Brokenness to Wholeness


Peninsula Community Church

Brokenness to Wholeness

October 29, 2017

Jeremiah 18:1-6 The word that came to Jeremiah from the LORD: “Arise, and go down to the potter’s house, and there I will let you hear my words.” So I went down to the potter’s house, and there he was working at his wheel. And the vessel he was making of clay was spoiled in the potter’s hand, and he reworked it into another vessel, as it seemed good to the potter to do. Then the word of the LORD came to me: “O house of Israel, can I not do with you as this potter has done? declares the LORD. Behold, like the clay in the potter’s hand, so are you in my hand, O house of Israel.

Today, we will continue to look at the subject of the potter and the clay. We will focus on a couple of lessons we learn from this story. To appreciate these lessons, we must recognize that we are the clay. This is confirmed by Isaiah 64:8 But now, O LORD, you are our Father; we are the clay, and you are our potter; we are all the work of your hand. There is no doubt that we are the clay and He, the Father, is our potter. Whether we realize it or not, we are the works of His hands. Even from the beginning of time, He has been forming us and shaping us.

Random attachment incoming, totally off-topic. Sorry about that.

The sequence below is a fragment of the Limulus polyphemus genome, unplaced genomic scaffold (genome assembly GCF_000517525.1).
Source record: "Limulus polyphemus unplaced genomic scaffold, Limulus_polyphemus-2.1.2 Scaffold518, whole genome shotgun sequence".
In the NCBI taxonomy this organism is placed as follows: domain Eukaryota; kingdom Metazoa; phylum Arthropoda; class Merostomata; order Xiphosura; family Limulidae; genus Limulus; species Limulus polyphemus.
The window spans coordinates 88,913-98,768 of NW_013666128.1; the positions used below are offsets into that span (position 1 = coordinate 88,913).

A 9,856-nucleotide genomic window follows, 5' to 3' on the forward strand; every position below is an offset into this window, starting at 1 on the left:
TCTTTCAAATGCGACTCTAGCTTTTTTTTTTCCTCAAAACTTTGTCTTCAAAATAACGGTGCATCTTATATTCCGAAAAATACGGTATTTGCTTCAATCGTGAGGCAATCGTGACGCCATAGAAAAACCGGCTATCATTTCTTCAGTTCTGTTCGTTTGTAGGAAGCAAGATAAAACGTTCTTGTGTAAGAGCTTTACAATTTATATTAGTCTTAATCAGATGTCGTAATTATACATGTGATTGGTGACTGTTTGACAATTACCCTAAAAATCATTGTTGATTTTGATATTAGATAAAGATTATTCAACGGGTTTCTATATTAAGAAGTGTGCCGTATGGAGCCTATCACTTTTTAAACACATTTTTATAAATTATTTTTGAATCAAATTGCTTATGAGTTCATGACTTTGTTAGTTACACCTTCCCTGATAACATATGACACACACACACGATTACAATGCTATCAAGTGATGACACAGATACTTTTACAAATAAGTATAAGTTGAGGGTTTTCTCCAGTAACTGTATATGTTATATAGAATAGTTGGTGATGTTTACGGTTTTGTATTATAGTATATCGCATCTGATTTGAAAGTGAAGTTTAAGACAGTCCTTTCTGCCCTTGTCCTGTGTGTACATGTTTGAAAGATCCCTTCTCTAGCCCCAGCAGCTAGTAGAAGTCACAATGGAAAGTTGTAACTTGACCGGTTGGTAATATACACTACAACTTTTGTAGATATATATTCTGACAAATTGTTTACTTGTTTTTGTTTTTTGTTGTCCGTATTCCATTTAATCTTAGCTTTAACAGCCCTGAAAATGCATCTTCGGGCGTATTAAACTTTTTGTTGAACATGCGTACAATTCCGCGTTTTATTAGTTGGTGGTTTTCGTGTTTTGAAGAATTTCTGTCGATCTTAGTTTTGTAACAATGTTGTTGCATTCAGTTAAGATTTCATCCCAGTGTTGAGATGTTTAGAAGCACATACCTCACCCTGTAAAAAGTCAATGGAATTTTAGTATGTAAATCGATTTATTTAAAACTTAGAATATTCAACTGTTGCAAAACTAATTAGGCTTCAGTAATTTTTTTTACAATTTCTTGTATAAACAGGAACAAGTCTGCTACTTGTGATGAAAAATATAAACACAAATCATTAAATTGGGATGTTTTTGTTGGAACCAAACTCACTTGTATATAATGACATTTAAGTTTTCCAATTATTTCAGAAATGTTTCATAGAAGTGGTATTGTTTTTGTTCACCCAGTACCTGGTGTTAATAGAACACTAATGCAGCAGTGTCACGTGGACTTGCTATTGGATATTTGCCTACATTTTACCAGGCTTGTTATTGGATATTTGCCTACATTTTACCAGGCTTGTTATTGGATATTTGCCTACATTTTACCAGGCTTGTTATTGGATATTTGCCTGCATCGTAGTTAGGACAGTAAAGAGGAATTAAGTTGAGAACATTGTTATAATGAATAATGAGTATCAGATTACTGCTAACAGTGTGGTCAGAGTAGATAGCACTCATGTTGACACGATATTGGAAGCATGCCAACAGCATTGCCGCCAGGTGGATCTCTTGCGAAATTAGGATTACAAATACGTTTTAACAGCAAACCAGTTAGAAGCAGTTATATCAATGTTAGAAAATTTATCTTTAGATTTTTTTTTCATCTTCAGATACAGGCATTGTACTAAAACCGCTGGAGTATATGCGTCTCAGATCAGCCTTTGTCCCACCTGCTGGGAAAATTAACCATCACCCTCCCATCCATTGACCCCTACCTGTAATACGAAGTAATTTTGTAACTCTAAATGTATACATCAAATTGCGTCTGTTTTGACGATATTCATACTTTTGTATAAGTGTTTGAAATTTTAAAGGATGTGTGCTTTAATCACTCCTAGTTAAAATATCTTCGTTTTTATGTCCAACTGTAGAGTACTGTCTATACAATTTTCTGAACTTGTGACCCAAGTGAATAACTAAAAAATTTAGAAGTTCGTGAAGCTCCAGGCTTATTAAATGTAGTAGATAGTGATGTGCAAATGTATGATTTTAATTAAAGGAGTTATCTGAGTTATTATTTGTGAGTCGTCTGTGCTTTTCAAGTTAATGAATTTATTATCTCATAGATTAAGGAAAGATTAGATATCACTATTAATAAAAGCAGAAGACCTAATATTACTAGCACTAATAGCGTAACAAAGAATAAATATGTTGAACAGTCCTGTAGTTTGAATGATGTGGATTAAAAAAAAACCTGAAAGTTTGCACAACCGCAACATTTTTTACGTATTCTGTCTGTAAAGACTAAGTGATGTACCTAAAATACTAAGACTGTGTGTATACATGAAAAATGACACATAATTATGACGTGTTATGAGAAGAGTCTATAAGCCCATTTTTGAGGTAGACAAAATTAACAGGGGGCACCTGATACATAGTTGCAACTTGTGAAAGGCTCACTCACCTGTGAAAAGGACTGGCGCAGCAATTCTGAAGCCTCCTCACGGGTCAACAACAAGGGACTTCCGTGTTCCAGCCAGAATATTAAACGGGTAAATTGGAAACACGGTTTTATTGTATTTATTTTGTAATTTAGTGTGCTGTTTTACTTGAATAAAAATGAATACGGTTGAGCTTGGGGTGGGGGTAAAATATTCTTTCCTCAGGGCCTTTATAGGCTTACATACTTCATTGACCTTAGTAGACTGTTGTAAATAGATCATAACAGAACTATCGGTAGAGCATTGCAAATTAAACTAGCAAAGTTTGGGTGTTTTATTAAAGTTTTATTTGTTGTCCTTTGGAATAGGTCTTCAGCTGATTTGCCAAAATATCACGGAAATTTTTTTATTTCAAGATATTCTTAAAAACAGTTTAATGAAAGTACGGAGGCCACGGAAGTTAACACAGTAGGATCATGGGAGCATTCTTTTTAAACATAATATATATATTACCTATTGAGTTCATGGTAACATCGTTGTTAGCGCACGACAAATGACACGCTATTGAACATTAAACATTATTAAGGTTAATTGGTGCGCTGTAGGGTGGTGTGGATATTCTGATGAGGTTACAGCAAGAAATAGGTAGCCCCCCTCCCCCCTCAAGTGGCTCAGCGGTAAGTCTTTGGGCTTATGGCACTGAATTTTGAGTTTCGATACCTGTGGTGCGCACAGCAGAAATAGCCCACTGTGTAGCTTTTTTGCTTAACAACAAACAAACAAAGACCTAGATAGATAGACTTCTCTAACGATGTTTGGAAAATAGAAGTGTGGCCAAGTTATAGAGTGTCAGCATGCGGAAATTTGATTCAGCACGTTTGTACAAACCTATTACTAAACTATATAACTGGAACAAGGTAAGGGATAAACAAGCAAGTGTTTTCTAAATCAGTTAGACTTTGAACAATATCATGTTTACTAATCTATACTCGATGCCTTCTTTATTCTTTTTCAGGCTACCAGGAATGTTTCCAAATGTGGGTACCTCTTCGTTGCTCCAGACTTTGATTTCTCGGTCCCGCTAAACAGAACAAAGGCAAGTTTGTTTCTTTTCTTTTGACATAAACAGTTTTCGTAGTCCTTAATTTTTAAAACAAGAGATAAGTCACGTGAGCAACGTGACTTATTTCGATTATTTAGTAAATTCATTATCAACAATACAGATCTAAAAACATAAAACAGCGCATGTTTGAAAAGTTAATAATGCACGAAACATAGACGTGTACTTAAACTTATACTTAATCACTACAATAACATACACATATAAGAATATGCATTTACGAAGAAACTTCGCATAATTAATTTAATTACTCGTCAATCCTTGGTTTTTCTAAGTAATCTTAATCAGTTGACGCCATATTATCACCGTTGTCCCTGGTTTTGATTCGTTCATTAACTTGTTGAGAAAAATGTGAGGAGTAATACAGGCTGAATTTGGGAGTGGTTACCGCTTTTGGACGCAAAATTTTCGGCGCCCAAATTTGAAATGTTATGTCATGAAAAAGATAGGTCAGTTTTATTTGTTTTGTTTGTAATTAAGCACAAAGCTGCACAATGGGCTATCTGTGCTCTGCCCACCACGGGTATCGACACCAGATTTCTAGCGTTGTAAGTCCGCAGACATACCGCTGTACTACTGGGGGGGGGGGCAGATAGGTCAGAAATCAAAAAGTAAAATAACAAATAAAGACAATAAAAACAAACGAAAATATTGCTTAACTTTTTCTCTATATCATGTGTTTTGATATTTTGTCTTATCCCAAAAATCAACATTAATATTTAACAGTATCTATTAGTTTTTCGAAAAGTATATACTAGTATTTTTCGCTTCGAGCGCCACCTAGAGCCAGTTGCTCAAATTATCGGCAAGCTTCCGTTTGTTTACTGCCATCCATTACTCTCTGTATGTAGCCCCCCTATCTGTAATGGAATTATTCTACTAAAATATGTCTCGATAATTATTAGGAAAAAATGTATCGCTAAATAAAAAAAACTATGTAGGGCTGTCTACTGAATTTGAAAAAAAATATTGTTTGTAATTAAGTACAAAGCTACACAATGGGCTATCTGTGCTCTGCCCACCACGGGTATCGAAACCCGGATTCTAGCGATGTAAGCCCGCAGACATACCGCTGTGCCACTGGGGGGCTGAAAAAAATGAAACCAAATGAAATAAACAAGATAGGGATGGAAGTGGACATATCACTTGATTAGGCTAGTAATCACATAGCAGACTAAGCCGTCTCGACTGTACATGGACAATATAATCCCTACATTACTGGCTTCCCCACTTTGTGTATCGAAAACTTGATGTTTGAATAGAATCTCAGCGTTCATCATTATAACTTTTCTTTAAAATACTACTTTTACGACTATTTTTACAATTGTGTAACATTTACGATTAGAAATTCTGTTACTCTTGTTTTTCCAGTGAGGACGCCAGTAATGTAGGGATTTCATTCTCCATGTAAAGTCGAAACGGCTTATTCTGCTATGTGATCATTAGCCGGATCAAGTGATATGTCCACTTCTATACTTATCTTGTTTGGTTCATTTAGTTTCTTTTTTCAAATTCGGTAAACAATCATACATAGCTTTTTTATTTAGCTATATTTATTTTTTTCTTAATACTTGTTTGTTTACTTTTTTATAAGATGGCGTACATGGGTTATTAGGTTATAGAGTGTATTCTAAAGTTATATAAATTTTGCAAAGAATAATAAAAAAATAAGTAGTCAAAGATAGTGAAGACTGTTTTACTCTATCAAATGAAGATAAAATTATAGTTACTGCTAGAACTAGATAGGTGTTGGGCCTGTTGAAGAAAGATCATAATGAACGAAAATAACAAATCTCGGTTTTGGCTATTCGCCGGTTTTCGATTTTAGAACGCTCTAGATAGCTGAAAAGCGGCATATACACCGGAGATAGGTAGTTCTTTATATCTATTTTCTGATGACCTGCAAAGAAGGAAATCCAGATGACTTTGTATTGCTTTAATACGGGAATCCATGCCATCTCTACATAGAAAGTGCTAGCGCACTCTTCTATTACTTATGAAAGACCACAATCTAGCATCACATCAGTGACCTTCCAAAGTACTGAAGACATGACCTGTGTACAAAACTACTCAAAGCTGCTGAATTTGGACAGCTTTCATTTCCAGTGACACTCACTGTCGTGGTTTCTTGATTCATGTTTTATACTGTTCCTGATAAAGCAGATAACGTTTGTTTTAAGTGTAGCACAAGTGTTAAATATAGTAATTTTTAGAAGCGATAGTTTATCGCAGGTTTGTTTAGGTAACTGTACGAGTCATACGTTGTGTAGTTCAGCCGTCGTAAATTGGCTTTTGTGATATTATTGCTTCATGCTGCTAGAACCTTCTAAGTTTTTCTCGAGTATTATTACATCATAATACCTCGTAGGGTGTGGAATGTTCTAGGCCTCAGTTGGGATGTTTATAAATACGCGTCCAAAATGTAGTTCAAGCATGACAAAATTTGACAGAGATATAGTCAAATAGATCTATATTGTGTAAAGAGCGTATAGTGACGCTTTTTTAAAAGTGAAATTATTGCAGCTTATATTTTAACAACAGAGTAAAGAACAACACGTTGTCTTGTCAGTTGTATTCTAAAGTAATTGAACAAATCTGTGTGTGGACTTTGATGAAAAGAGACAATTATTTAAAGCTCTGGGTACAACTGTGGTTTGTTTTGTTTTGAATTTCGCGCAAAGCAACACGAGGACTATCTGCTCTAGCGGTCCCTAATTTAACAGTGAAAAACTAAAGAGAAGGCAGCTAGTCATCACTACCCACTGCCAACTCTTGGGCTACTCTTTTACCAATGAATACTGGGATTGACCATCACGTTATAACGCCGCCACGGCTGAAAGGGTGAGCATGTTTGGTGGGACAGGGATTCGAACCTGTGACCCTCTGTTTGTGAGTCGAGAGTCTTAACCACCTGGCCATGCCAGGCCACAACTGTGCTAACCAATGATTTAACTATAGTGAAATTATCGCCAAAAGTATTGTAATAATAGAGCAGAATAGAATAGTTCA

Remember the story of Genesis, the beginning of all things. In Genesis 2:7 the LORD God formed the man of dust from the ground and breathed into his nostrils the breath of life, and the man became a living creature. Someone has stated that we are nothing more than dirt and water mixed together. He formed us and shaped us into the distinct person we are today. We are set apart from all other parts of the creation because God breathed His breath into mankind. It is that breath of life that sustains us. It is God who continues to shape us into what we are becoming.